to think that being deaf is not a disability?(432 Posts)
I have a friend who is deaf. Her child is also deaf. Her child's father is not deaf.
My friend has a rich and diverse life among the deaf community. BSL is her first language (she also lip reads and is oral) and she feels most at home when using it. She works, she goes out, she watches tv/films, she volunteers and in general has a perfectly normal life, bar the fact that 85-90% of her time is spent with other deaf people. She feels that being able to hear would make her life worse (I can't pretend to understand but I accept what she says - stuff about never being able to experience peace and total focus, not have the ability to make instant friends with others because of a huge commonality, a loss of identity as a part of a very special community etc). She loves being deaf and it is who she is.
She doesn't even use terms like 'hearing loss', she calls it 'deaf gain'.
Her child is 9 and in a deaf unit within a mainstream school. Her ex partner wants the child to have a cochlear implant (I think that's what it is - an operation that would vastly improve the child's hearing anyway) but my friend is very against it as she feels it will take the child out of the community in which they belong and not properly make them a member of any other community. I don't know what the child wants, they are confused and trying to please both parents I think.
Most people have criticised my friend saying things along the lines of, 'why wouldn't you want to cure your child's disability' 'why not make a disabled child's life easier?' etc. I think they are wrong to think in those terms.
AIBU to think that being deaf is not a disability but in fact just a different language and culture?
Wow this thread is full of opinions - being deaf changes lots of things but modern hearing technology such as digital hearing aids and cochlear implants change a deaf persons choices hugely. Here is a fact to consider, 90% of deaf children are born to hearing parents so for most deaf children, they are not born into Deaf culture and Bsl is not the language of their family.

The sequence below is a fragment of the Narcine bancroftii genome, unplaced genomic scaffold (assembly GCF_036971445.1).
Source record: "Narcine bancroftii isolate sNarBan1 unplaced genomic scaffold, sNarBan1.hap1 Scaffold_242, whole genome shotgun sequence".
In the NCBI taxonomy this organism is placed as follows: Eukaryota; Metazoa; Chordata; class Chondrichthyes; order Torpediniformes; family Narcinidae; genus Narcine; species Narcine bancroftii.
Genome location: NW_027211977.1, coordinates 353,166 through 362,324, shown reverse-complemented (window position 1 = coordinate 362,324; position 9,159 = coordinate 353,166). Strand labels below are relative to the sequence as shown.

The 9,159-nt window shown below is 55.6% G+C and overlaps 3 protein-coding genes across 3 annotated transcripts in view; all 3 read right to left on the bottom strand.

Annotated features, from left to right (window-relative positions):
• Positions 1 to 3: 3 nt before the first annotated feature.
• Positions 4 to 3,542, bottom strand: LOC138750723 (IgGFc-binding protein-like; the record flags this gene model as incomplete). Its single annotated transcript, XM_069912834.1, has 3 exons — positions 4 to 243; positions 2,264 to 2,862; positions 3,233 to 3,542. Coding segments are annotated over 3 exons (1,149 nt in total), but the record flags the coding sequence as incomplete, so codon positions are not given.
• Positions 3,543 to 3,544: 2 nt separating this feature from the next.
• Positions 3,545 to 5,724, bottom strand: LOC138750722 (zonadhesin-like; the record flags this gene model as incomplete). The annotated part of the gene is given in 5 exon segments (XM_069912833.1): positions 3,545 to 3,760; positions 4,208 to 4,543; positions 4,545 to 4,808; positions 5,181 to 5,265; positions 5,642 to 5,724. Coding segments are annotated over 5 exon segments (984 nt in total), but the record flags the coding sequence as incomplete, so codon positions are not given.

I have 3 children, two of whom have bilateral implants and both of them have age appropriate speech and language. The human brain, astonishing technology and good therapy have helped them to make the most of the choice I made to give them hearing.
Happy to dispel myths ....ask away
hatchypomagain very good points made. Oral deaf education enables children to access the hearing community in later life. Happy to answer questions on deaf education...
Of course, aids are only available if you live in the right area. My daughter has a unilateral hearing loss (and YES it IS a disability- I also have it) and the pct ( or whatever they call themselves now) will not fund it. 20 miles down the road they will .
Having previously been a hearing person on the edge of the Deaf community I can completely see your friend's point. ITA with the poster that said that some deaf people gain far more than they have lost. I can see that if you are one of those people that calling it a disability could be insulting.
I have also seen that for some deafness is a disability, that their lives have not been enriched by it, but diminished by it.
May I just add a cochlear implant does not always enable a child to hear clearly. DS was implanted at 8 but it was just for environmental sounds even if he had sight I would still class him as disabled.
There is definitely a strong community amongst people who are deaf.
I suppose a disability to one person might not be a disability to another.
I have bipolar and am technically disabled by this. Horrendous though the illness can be, there is the other side of it - I feel I have had insights and experiences through bipolar that other people might not. There is a flip side to most things in life.
I once went temporarily deaf due to a severe ear infection and I have to say the experience was horrendous - I felt claustrophobic and panicky until I could hear again.
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